Human Resources: Changing Times in HR
The advent of applicant tracking systems and other human resource tech is sometimes the basis of conversation about the relevancy of HR. From its beginnings in hiring, onboarding, benefits management, and off-boarding, HR is evolving as quickly as the companies and employees it serves.
New tech enables HR units to manage their environment more efficiently and cost-effectively. Those efficiencies also enable companies to develop a broader picture of the capabilities of their HR department.
A New Look at HR
A report from IBM suggests that the workforce is the mediating factor between customers and company. The composition, engagement, and success of the workforce are the domain of human resources. These factors are leading upper level HR management to the C-suite.
With sweeping workforce changes, HR is transforming into an integrated service unit in the following ways.
Talent is emerging as a decisive factor in the battle for marketplace relevancy. The Chief Human Resources Officer (CHRO) provides enterprise with a focused view of talent, hiring and succession issues, as well as qualitative and quantitative financial analysis. Without representation at the C-suite level, corporate officers are disengaged from the resource most likely to determine their success—the workforce.
Notes a banking CHRO in the IBM report, “HR must be the champions of an internal social network, a master brand strategy and the employment brand. We must deliver new ways of thinking about attracting and engaging employees, focus on innovative ways to deliver content and learning, and champion the use of mobile devices to be more socially responsible.”
HR as change agent:
Moving out of its niche, HR is shedding tasks more efficiently handled in other ways. Regulatory and compliance issues can be outsourced to specialists, and personnel data management can be better managed through the use of well-designed HR software. This leaves HR open to drive broad organizational change beyond talent management, retention, and workflow.
Everyone talks about the need for engagement. An engaged workforce is satisfied on the job, leading to higher productivity, and lower turnover. This saves—and makes—money for the employer. Engagement also involves developing insights into the needs of the company and its employees—and how each can better serve the other. This could mean developing new workplace roles, job flexibility, investment in mobile tech, and creating programs and capabilities that support work-life balance.
As mobile and other apps allow workers to manage benefits, apply for leave, and handle insurance issues, HR is able to take an active role in advocating for its workforce—troubleshooting and solving problems that go beyond handing out benefits brochures.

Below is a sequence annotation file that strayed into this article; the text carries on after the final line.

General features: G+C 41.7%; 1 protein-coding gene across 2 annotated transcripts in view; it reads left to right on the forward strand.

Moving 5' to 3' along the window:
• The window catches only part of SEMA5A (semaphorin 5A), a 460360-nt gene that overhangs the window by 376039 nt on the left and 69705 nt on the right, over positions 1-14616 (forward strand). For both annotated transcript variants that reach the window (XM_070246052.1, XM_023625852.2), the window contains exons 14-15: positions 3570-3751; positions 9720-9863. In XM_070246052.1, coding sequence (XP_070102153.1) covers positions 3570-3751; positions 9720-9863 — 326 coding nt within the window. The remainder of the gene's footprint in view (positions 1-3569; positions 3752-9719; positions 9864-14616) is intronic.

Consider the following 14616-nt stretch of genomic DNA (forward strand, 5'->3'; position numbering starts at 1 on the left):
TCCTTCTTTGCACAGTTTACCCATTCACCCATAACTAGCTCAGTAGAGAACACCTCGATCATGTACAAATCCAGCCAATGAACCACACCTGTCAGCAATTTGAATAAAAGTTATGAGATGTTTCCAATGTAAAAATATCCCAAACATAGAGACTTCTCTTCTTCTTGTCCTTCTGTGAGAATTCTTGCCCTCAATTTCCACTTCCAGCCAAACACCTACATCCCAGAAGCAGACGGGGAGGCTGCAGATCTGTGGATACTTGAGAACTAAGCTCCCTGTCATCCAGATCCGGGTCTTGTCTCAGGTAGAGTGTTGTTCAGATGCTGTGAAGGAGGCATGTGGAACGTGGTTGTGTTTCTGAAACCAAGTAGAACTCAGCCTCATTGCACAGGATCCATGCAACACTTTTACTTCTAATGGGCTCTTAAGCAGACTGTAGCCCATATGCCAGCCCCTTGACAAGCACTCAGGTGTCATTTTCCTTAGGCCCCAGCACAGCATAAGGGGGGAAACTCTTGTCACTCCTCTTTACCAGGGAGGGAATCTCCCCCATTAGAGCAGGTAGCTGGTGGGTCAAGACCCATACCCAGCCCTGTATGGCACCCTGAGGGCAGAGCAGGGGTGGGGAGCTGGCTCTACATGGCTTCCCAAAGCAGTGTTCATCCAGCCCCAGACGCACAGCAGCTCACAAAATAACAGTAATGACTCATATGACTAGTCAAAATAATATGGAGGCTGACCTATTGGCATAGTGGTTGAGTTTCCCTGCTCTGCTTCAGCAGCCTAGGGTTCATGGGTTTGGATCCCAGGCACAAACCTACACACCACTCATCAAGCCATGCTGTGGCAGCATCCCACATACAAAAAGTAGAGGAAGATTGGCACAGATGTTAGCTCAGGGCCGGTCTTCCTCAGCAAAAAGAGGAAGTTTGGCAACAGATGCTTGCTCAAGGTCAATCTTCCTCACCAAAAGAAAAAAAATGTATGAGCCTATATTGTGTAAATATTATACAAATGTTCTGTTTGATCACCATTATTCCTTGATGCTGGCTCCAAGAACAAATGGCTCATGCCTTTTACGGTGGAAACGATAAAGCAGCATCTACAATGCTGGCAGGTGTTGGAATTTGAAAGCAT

Amplifying its former roles, HR can take charge to help employees develop career plans and receive the training needed to move forward. Redefining HR as a learning partner boosts employee satisfaction and underpins long-term succession planning within the organization.
Understanding internal demographics means managing the job lifecycle at each age. As Millennials shift jobs more frequently, institutional knowledge is lost. Older workers offer talent and stability, but institutional knowledge is again lost upon retirement. The right mentoring programs, going both ways, help keep retain knowledge within the organization.
Digital and data expert:
With the ability to gain insight from talent data, or an employee survey, HR can lead the organization in evaluative insight and technological adoption of HRIS, social, mobile apps, and other emerging tech. Understanding the narrative behind the need, HR can readily develop compelling questions to make sense out of—and use—data.
Nimble, highly skilled, and available, the extended workforce of 1099 workers offers enterprise significant opportunity to gain niche knowledge and create mutually profitable non-traditional working arrangements. Strategies to safely and quickly onboard contractors and vendors will become part of the mission of HR in companies of all sizes.
As predicted by the WEF report, millions of jobs will be lost, and created, in the United States by 2020. HR—in the C-suite, and outside— is poised to help stakeholders navigate disruption, minimize risk, and deliver effective solutions.
When considering human resource tech options for your company, or if you are a recruiter, talk to us about software products to meet the challenges you face today.